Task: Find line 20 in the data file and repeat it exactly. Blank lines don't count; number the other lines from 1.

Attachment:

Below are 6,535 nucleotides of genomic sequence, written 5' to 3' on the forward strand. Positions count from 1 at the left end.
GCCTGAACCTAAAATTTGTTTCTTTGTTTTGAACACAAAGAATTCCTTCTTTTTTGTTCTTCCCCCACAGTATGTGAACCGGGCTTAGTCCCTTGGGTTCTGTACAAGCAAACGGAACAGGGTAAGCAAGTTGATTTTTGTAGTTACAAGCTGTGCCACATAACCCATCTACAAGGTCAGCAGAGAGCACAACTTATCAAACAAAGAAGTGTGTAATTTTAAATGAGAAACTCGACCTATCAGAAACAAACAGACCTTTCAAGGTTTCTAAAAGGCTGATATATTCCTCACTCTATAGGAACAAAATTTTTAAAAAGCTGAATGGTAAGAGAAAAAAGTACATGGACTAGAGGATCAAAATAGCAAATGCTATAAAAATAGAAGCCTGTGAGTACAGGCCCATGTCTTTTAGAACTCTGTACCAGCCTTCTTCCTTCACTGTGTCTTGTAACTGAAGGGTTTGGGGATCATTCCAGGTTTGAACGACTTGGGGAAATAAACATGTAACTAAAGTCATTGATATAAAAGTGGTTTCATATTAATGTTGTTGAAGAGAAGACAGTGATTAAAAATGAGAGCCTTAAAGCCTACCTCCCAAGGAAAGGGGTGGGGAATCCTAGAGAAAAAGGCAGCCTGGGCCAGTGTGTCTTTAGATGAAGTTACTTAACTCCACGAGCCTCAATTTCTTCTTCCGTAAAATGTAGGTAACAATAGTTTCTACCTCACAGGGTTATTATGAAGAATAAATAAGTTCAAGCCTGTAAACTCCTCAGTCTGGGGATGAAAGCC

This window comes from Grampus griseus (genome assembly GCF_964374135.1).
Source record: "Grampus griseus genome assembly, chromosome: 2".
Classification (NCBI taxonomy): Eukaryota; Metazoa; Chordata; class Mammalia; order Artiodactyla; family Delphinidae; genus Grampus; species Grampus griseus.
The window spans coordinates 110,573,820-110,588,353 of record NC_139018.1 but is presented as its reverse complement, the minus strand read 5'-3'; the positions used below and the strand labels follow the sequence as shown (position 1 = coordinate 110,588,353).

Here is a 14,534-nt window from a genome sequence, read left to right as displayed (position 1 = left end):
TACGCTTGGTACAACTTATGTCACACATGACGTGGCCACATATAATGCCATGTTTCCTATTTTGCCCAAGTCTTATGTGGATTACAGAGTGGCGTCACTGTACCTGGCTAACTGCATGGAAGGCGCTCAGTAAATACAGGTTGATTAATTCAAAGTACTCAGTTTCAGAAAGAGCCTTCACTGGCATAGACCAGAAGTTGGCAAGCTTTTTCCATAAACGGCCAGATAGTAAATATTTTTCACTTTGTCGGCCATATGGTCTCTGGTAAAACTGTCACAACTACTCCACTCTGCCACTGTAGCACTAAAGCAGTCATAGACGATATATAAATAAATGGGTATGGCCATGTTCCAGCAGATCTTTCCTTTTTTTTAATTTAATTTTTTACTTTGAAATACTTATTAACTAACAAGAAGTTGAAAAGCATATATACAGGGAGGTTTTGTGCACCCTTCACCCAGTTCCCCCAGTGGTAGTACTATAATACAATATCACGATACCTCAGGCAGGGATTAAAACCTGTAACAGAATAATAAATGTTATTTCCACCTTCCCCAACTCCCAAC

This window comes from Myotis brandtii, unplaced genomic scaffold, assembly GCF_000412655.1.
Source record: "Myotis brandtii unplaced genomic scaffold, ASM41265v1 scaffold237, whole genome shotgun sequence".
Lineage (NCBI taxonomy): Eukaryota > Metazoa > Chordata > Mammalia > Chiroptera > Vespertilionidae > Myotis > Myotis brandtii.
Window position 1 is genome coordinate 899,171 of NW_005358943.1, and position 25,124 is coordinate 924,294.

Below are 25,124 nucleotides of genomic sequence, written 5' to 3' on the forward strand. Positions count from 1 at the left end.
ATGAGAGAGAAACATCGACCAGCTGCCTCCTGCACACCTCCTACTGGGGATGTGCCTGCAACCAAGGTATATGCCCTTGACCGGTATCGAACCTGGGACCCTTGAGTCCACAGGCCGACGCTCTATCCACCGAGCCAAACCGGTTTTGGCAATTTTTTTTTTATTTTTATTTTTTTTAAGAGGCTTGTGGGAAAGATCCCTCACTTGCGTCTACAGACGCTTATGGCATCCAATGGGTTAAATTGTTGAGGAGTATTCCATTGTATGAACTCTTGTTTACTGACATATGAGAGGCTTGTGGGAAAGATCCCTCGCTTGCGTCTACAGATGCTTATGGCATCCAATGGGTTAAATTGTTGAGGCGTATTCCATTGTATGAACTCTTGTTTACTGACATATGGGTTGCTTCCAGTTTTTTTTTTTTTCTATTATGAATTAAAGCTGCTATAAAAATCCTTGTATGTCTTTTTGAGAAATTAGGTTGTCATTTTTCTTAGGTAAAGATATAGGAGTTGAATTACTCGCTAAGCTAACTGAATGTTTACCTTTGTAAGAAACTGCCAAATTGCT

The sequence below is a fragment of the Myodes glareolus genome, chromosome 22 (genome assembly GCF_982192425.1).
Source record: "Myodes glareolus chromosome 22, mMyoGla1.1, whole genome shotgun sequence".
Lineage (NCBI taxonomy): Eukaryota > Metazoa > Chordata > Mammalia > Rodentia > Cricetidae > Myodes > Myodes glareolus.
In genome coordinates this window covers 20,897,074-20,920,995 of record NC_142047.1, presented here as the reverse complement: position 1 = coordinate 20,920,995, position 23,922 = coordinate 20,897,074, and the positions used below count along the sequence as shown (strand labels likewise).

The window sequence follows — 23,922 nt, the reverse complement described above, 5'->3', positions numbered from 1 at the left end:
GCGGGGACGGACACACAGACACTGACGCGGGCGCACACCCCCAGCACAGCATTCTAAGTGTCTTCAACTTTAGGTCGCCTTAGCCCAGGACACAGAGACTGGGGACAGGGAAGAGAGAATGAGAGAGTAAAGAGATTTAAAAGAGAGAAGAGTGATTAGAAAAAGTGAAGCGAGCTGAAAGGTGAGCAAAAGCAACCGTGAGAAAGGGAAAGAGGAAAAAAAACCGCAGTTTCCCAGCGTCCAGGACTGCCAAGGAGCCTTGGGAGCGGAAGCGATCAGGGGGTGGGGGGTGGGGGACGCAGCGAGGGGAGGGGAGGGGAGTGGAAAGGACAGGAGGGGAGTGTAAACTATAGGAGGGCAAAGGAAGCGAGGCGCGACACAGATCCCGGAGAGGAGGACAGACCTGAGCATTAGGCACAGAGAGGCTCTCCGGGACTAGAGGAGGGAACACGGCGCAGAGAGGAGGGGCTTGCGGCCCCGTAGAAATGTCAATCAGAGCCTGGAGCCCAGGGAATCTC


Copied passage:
GCGGGGACGGACACACAGACACTGACGCGGGCGCACACCCCCAGCACAGCATTCTAAGTGTCTTCAACTTTAGGTCGCCTTAGCCCAGGACACAGAGACTGGGGACAGGGAAGAGAGAATGAGAGAGTAAAGAGATTTAAAAGAGAGAAGAGTGATTAGAAAAAGTGAAGCGAGCTGAAAGGTGAGCAAAAGCAACCGTGAGAAAGGGAAAGAGGAAAAAAAACCGCAGTTTCCCAGCGTCCAGGACTGCCAAGGAGCCTTGGGAGCGGAAGCGATCAGGGGGTGGGGGGTGGGGGACGCAGCGAGGGGAGGGGAGGGGAGTGGAAAGGACAGGAGGGGAGTGTAAACTATAGGAGGGCAAAGGAAGCGAGGCGCGACACAGATCCCGGAGAGGAGGACAGACCTGAGCATTAGGCACAGAGAGGCTCTCCGGGACTAGAGGAGGGAACACGGCGCAGAGAGGAGGGGCTTGCGGCCCCGTAGAAATGTCAATCAGAGCCTGGAGCCCAGGGAATCTC